But at the tender age of 10--and too heavily influenced by books like "Sweet Valley High" which dictated some sort of expected adolescent pecking order--I started to buy into Catelyn's comments. When I planned the guest list for my 11th birthday party, I left Sadie off in order to placate Catelyn.

Sadie biked over to my house one afternoon in a panic. "Are you having a birthday party this year?" I quickly denied it. "I heard that you were, and you didn't invite me because you don't want to be friends anymore." She dissolved into tears, and I wrapped my arms around my sweet friend, begging her to come anyway. But we both knew it was beyond repair.

We wound up at the same high school together, several years later, but never progressed beyond a cordial "hey" in the hallways.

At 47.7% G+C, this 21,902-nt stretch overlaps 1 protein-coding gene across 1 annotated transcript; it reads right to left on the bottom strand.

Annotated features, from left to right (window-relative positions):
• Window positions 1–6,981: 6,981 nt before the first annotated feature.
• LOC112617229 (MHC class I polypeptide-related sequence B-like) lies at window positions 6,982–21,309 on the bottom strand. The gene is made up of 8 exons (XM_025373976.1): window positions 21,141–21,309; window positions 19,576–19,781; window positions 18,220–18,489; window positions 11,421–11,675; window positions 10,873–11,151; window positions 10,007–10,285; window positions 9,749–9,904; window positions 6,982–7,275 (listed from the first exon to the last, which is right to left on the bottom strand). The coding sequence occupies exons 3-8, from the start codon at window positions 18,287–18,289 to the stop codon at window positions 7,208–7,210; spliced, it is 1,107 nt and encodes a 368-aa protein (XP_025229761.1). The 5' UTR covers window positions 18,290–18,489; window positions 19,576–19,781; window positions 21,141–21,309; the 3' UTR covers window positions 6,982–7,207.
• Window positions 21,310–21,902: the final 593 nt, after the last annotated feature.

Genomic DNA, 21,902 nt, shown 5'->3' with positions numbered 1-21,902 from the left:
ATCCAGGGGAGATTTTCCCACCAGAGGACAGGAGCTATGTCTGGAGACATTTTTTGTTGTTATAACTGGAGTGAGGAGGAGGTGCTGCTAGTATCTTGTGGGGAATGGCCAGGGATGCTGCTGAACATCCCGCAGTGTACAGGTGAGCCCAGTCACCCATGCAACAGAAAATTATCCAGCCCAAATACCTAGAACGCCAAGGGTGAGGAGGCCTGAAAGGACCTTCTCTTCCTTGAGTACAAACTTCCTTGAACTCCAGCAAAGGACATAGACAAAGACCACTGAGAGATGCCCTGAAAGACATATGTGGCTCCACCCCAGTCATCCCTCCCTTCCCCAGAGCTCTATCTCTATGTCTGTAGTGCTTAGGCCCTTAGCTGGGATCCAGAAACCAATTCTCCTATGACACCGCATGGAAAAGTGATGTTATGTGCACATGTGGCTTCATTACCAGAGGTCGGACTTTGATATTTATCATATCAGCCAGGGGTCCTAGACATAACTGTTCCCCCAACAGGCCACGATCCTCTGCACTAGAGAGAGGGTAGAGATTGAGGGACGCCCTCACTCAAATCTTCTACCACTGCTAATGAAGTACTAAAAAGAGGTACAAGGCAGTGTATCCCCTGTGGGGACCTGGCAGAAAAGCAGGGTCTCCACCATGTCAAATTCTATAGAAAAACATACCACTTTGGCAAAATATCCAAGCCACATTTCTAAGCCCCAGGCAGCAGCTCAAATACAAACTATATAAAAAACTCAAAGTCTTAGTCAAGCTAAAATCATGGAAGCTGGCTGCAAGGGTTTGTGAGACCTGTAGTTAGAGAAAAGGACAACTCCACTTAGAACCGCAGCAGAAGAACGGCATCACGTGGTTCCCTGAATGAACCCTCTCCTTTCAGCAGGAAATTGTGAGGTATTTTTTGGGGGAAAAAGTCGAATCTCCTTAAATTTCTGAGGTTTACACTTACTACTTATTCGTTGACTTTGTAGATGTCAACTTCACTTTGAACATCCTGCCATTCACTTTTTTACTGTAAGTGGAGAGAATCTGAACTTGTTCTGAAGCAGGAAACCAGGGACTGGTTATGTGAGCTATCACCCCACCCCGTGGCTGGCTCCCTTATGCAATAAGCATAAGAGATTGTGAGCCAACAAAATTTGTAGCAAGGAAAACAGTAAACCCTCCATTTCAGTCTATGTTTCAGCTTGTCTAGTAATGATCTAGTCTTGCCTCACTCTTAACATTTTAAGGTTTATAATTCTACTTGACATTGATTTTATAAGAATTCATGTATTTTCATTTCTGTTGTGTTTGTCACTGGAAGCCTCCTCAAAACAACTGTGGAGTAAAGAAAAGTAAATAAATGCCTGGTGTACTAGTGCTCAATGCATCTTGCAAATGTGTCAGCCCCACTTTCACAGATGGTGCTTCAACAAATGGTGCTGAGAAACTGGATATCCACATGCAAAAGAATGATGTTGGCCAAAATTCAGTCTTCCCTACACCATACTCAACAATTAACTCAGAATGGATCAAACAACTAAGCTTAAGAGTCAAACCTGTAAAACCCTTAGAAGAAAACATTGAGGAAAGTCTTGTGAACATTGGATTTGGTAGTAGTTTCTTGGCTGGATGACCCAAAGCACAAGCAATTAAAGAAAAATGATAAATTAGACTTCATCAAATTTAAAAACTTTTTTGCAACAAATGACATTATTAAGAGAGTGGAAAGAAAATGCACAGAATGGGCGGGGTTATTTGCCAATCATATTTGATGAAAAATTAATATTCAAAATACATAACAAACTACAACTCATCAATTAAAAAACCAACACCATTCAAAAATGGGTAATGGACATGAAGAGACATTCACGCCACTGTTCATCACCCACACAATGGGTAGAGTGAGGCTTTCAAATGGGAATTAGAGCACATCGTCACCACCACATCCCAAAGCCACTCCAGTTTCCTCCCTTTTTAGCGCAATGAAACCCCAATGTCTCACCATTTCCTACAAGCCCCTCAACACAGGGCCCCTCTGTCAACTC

As time went on (I switched schools, Catelyn moved, and our friendship dissolved), I can't say my friendship skills progressed. When things got sticky (i.e. there was a disagreement, a difference of opinion/interest, a general annoyance), I simply extricated myself from the relationship and moved on. I became way too judgemental--instead of accepting my friends as they were, I professed exasperation (as I got older, I would write them off as being "too high maintenance.") I prided myself on what I thought was strength of character (I remember announcing to one poor girl, when I was about 14, that nobody liked her and thought she was annoying--thinking, somehow, that I was helping her!?! My old roommate loved this story and would always quote it at random, "NOBODY LIKES YOU!" But I can't say it was my finest hour.)